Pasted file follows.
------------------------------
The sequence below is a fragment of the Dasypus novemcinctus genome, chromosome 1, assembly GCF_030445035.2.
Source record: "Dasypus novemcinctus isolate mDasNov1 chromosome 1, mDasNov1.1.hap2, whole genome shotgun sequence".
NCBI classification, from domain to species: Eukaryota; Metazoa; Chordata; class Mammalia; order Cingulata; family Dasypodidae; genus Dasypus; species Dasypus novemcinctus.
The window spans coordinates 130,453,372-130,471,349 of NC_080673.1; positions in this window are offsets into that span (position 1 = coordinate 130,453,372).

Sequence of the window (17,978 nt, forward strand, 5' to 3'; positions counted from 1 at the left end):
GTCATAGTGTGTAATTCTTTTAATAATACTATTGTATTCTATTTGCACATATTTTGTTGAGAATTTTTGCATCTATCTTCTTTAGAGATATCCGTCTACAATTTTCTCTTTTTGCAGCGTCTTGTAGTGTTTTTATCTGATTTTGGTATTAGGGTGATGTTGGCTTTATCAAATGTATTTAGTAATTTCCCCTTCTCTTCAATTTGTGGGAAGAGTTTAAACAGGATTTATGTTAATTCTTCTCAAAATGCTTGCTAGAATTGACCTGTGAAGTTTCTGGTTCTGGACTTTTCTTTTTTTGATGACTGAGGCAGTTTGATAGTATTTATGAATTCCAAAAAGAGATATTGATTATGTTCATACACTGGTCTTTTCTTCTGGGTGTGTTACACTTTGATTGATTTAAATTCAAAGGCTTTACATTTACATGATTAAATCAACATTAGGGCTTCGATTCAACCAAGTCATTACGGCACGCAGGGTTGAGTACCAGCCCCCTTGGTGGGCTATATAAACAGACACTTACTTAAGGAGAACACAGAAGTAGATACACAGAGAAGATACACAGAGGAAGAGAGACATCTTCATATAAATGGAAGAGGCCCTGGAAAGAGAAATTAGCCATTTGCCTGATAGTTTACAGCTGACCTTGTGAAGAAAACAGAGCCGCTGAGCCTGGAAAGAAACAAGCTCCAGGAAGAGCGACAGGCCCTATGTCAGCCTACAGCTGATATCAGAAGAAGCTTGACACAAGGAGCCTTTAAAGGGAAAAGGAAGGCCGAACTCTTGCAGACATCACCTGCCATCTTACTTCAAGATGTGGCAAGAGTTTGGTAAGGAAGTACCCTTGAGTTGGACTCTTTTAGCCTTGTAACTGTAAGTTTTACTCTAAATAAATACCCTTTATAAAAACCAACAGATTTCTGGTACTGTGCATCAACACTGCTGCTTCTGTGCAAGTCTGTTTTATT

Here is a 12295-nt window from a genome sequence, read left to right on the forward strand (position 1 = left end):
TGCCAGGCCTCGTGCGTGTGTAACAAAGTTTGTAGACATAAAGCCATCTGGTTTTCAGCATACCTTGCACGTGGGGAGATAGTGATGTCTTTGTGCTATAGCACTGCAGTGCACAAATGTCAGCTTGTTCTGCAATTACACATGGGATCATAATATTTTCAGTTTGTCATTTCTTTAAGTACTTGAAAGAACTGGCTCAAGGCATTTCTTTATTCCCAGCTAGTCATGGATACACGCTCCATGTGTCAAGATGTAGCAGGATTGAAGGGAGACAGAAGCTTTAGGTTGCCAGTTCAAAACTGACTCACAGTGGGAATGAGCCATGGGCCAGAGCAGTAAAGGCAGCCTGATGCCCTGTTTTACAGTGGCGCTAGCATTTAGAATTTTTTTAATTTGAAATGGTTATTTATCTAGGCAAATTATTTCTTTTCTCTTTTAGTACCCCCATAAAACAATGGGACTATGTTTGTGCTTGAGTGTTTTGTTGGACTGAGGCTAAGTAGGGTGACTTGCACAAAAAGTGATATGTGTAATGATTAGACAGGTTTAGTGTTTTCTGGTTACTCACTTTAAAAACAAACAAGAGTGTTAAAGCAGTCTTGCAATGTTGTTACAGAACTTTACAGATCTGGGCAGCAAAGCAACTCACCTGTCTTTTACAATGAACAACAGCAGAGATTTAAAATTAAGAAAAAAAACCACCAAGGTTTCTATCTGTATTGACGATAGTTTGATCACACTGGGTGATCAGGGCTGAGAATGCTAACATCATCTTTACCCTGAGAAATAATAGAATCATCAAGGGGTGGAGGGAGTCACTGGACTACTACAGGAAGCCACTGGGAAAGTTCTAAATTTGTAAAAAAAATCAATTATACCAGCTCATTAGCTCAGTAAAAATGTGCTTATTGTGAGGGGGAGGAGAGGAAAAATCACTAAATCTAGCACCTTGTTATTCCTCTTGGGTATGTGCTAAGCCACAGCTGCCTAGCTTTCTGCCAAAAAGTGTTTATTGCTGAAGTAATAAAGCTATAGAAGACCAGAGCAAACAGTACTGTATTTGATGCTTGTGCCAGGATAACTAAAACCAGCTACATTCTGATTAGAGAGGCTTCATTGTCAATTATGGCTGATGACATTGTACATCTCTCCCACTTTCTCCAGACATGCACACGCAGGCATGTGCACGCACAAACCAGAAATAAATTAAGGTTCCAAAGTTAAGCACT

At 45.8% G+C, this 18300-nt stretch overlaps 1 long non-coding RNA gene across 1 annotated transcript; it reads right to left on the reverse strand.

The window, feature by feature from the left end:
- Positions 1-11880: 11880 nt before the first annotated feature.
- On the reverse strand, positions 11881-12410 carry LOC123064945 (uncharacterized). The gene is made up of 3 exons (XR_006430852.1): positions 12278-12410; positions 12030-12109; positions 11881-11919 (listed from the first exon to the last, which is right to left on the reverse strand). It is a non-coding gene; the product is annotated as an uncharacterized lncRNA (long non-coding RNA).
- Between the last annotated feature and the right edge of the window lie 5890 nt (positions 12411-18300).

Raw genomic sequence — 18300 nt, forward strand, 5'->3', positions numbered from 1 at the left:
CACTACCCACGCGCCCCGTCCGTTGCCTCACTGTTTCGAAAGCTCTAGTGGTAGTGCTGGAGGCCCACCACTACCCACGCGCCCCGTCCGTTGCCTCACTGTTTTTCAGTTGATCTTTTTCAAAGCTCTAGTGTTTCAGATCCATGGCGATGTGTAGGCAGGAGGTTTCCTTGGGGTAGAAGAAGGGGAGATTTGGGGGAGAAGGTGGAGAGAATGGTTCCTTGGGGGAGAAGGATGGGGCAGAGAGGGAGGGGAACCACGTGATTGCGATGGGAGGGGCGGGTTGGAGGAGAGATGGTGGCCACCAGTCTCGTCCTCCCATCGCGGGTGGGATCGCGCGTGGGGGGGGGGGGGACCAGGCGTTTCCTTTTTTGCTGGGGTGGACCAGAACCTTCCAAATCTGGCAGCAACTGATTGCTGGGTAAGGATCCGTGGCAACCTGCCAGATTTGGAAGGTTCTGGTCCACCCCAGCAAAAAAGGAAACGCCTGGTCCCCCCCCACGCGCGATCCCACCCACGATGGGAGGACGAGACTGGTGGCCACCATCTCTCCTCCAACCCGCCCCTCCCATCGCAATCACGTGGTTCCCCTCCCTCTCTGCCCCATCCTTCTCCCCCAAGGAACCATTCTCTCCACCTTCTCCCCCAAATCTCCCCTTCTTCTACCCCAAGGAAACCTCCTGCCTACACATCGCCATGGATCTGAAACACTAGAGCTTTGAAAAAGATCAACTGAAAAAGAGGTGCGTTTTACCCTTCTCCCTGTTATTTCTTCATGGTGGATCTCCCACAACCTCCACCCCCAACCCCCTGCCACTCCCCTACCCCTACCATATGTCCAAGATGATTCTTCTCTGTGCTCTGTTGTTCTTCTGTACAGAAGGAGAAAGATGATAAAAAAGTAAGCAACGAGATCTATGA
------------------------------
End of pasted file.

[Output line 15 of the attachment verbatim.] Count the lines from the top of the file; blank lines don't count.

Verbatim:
CACTACCCACGCGCCCCGTCCGTTGCCTCACTGTTTCGAAAGCTCTAGTGGTAGTGCTGGAGGCCCACCACTACCCACGCGCCCCGTCCGTTGCCTCACTGTTTTTCAGTTGATCTTTTTCAAAGCTCTAGTGTTTCAGATCCATGGCGATGTGTAGGCAGGAGGTTTCCTTGGGGTAGAAGAAGGGGAGATTTGGGGGAGAAGGTGGAGAGAATGGTTCCTTGGGGGAGAAGGATGGGGCAGAGAGGGAGGGGAACCACGTGATTGCGATGGGAGGGGCGGGTTGGAGGAGAGATGGTGGCCACCAGTCTCGTCCTCCCATCGCGGGTGGGATCGCGCGTGGGGGGGGGGGGGACCAGGCGTTTCCTTTTTTGCTGGGGTGGACCAGAACCTTCCAAATCTGGCAGCAACTGATTGCTGGGTAAGGATCCGTGGCAACCTGCCAGATTTGGAAGGTTCTGGTCCACCCCAGCAAAAAAGGAAACGCCTGGTCCCCCCCCACGCGCGATCCCACCCACGATGGGAGGACGAGACTGGTGGCCACCATCTCTCCTCCAACCCGCCCCTCCCATCGCAATCACGTGGTTCCCCTCCCTCTCTGCCCCATCCTTCTCCCCCAAGGAACCATTCTCTCCACCTTCTCCCCCAAATCTCCCCTTCTTCTACCCCAAGGAAACCTCCTGCCTACACATCGCCATGGATCTGAAACACTAGAGCTTTGAAAAAGATCAACTGAAAAAGAGGTGCGTTTTACCCTTCTCCCTGTTATTTCTTCATGGTGGATCTCCCACAACCTCCACCCCCAACCCCCTGCCACTCCCCTACCCCTACCATATGTCCAAGATGATTCTTCTCTGTGCTCTGTTGTTCTTCTGTACAGAAGGAGAAAGATGATAAAAAAGTAAGCAACGAGATCTATGA